As a record-breaking drought continues to ravage regional New South Wales and Queensland, politicians across the country are stumped as to how they can help Australian farmers who’s businesses have been crippled by the big dry.

Prime Minister Scott Morrison has vowed to pray for rain, while the National Party’s special envoy to drought relief, Barnaby Joyce, has been directed to use his mind power to solve the issue.

This comes as the NSW state government’s state seasonal update, released on Friday, shows 99.8 per cent of the state remains in drought.

However, deep in the urban Labor stronghold of Port Melbourne, opposition leader Bill Shorten has vowed to simply end it, using the powers that would be invested in him as Prime Minister.

“I promise to end this drought within 100 days of a Labor government” said the ALP leader.

“I’d do it now… But I want you to vote for me first before I do it. Kind of like an exchange.”

Shorten says unlike marriage equality, the current drought facing Australian farmers is something that he will be able to resolve by himself, and without having to worry about upwards of 12 of his own conservative Victorian and New South Wales MPs crossing the floor in an attempt to stop it.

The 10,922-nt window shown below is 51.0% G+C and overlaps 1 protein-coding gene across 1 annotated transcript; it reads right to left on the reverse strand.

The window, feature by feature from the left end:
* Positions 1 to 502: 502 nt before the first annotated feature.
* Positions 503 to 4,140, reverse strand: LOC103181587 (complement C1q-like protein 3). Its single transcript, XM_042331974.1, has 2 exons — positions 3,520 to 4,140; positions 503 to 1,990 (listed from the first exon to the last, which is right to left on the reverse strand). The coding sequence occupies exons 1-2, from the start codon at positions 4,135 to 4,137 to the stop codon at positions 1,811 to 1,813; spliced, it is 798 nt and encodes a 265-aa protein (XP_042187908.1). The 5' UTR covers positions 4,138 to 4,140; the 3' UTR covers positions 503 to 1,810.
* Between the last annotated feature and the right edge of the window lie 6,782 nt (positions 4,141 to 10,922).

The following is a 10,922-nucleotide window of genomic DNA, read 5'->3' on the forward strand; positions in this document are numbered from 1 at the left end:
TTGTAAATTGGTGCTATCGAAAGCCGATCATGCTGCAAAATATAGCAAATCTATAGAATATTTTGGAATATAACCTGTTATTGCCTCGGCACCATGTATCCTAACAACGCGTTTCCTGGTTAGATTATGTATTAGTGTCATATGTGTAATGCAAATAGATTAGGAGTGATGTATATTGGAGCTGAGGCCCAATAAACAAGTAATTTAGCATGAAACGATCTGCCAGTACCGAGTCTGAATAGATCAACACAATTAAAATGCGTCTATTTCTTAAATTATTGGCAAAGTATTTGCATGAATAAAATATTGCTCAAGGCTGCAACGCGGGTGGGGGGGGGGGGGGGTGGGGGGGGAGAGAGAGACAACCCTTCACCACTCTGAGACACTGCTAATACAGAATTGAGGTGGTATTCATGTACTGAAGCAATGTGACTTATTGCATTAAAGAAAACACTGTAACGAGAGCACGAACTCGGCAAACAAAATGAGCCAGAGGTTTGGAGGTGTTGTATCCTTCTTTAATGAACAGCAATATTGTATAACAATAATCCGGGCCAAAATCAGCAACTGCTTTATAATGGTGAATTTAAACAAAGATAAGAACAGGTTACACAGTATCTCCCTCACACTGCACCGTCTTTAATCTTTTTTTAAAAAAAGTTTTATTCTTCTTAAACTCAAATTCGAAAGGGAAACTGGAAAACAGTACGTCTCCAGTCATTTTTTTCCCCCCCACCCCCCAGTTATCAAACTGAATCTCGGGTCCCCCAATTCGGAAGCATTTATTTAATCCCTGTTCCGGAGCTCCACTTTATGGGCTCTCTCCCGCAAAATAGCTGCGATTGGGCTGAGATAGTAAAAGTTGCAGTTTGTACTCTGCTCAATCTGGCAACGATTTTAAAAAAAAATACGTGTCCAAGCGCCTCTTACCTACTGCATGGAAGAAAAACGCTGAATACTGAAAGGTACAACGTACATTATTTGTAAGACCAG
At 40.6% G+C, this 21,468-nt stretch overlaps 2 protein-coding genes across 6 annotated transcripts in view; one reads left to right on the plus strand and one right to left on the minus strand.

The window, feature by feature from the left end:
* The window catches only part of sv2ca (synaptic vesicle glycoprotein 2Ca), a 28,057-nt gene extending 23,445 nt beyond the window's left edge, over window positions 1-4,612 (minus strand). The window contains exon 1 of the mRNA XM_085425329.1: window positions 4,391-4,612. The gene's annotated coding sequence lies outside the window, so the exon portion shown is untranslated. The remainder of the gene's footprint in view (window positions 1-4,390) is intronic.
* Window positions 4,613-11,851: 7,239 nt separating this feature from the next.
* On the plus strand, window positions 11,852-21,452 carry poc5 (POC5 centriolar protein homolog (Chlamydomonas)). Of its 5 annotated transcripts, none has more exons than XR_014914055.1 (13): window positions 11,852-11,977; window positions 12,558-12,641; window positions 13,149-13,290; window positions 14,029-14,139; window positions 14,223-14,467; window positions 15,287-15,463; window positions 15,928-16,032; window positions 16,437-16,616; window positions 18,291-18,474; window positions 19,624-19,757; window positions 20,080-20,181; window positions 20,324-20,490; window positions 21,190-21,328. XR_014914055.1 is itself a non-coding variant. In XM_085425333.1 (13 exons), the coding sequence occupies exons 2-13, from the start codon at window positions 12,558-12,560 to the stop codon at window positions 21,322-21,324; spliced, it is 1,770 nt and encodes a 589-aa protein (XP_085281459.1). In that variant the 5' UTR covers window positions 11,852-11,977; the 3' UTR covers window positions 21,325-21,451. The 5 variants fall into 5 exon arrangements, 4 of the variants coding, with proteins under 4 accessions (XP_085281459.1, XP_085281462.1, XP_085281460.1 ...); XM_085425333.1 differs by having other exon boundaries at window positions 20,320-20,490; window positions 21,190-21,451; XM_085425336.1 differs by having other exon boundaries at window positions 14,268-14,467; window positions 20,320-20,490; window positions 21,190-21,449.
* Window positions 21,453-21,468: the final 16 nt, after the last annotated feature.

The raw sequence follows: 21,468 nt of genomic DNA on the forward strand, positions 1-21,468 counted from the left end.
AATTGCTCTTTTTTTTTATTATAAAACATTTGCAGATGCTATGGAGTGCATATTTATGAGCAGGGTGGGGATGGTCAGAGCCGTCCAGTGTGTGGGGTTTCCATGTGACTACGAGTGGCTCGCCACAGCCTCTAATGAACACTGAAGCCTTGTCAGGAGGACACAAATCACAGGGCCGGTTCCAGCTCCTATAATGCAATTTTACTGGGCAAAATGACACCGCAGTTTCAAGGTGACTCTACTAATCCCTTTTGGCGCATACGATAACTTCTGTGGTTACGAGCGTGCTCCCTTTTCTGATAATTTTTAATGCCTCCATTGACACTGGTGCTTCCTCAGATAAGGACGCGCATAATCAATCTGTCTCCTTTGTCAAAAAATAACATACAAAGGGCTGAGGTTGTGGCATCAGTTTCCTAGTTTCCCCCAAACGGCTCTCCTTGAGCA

“Unlike offshore detention and discrimination facing LGBTI people, the drought is something that everyone in my party is keen to see the end of” he said.

“Except for a couple MPs who have close ties to the Bale Of Hay Workers Union – the rest of us want to stop this, and if elected I will”

When asked how he plans to actually make it rain in drought-stricken areas, Mr Shorten changed the subject to the pathetic lack of unity in the Liberal Party.


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